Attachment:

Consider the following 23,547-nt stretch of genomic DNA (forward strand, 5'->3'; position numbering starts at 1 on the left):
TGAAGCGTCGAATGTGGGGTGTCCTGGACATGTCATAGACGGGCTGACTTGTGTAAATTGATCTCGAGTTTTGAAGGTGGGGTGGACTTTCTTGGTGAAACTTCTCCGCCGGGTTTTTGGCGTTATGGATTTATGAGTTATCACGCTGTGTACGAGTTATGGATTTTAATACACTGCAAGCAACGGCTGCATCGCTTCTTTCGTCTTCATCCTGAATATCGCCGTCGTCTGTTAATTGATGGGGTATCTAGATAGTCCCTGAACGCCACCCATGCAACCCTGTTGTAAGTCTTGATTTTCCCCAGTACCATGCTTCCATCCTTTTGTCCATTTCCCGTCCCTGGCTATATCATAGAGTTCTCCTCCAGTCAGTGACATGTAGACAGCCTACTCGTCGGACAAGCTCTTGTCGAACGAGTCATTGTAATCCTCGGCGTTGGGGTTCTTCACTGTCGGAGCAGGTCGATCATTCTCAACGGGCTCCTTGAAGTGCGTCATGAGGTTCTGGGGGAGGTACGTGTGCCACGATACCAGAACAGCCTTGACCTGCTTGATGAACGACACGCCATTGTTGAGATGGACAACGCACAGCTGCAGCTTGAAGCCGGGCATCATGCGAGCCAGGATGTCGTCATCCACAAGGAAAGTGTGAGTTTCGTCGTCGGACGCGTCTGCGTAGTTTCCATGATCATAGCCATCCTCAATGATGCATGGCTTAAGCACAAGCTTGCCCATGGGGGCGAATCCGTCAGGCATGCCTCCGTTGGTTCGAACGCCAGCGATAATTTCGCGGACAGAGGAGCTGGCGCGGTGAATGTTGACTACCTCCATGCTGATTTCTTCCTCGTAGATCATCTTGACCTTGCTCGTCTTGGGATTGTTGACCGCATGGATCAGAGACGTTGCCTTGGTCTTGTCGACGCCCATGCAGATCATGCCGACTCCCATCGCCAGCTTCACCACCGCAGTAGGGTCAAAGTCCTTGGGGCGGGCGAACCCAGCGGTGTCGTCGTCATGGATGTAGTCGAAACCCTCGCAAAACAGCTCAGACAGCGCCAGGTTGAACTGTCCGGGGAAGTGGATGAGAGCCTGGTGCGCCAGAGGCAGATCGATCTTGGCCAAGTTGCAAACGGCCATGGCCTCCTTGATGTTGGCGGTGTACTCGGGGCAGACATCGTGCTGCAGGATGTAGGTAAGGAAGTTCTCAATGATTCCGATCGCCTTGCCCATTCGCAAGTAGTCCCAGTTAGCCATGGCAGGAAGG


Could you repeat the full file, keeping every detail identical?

Consider the following 23,547-nt stretch of genomic DNA (forward strand, 5'->3'; position numbering starts at 1 on the left):
TGAAGCGTCGAATGTGGGGTGTCCTGGACATGTCATAGACGGGCTGACTTGTGTAAATTGATCTCGAGTTTTGAAGGTGGGGTGGACTTTCTTGGTGAAACTTCTCCGCCGGGTTTTTGGCGTTATGGATTTATGAGTTATCACGCTGTGTACGAGTTATGGATTTTAATACACTGCAAGCAACGGCTGCATCGCTTCTTTCGTCTTCATCCTGAATATCGCCGTCGTCTGTTAATTGATGGGGTATCTAGATAGTCCCTGAACGCCACCCATGCAACCCTGTTGTAAGTCTTGATTTTCCCCAGTACCATGCTTCCATCCTTTTGTCCATTTCCCGTCCCTGGCTATATCATAGAGTTCTCCTCCAGTCAGTGACATGTAGACAGCCTACTCGTCGGACAAGCTCTTGTCGAACGAGTCATTGTAATCCTCGGCGTTGGGGTTCTTCACTGTCGGAGCAGGTCGATCATTCTCAACGGGCTCCTTGAAGTGCGTCATGAGGTTCTGGGGGAGGTACGTGTGCCACGATACCAGAACAGCCTTGACCTGCTTGATGAACGACACGCCATTGTTGAGATGGACAACGCACAGCTGCAGCTTGAAGCCGGGCATCATGCGAGCCAGGATGTCGTCATCCACAAGGAAAGTGTGAGTTTCGTCGTCGGACGCGTCTGCGTAGTTTCCATGATCATAGCCATCCTCAATGATGCATGGCTTAAGCACAAGCTTGCCCATGGGGGCGAATCCGTCAGGCATGCCTCCGTTGGTTCGAACGCCAGCGATAATTTCGCGGACAGAGGAGCTGGCGCGGTGAATGTTGACTACCTCCATGCTGATTTCTTCCTCGTAGATCATCTTGACCTTGCTCGTCTTGGGATTGTTGACCGCATGGATCAGAGACGTTGCCTTGGTCTTGTCGACGCCCATGCAGATCATGCCGACTCCCATCGCCAGCTTCACCACCGCAGTAGGGTCAAAGTCCTTGGGGCGGGCGAACCCAGCGGTGTCGTCGTCATGGATGTAGTCGAAACCCTCGCAAAACAGCTCAGACAGCGCCAGGTTGAACTGTCCGGGGAAGTGGATGAGAGCCTGGTGCGCCAGAGGCAGATCGATCTTGGCCAAGTTGCAAACGGCCATGGCCTCCTTGATGTTGGCGGTGTACTCGGGGCAGACATCGTGCTGCAGGATGTAGGTAAGGAAGTTCTCAATGATTCCGATCGCCTTGCCCATTCGCAAGTAGTCCCAGTTAGCCATGGCAGGAAGG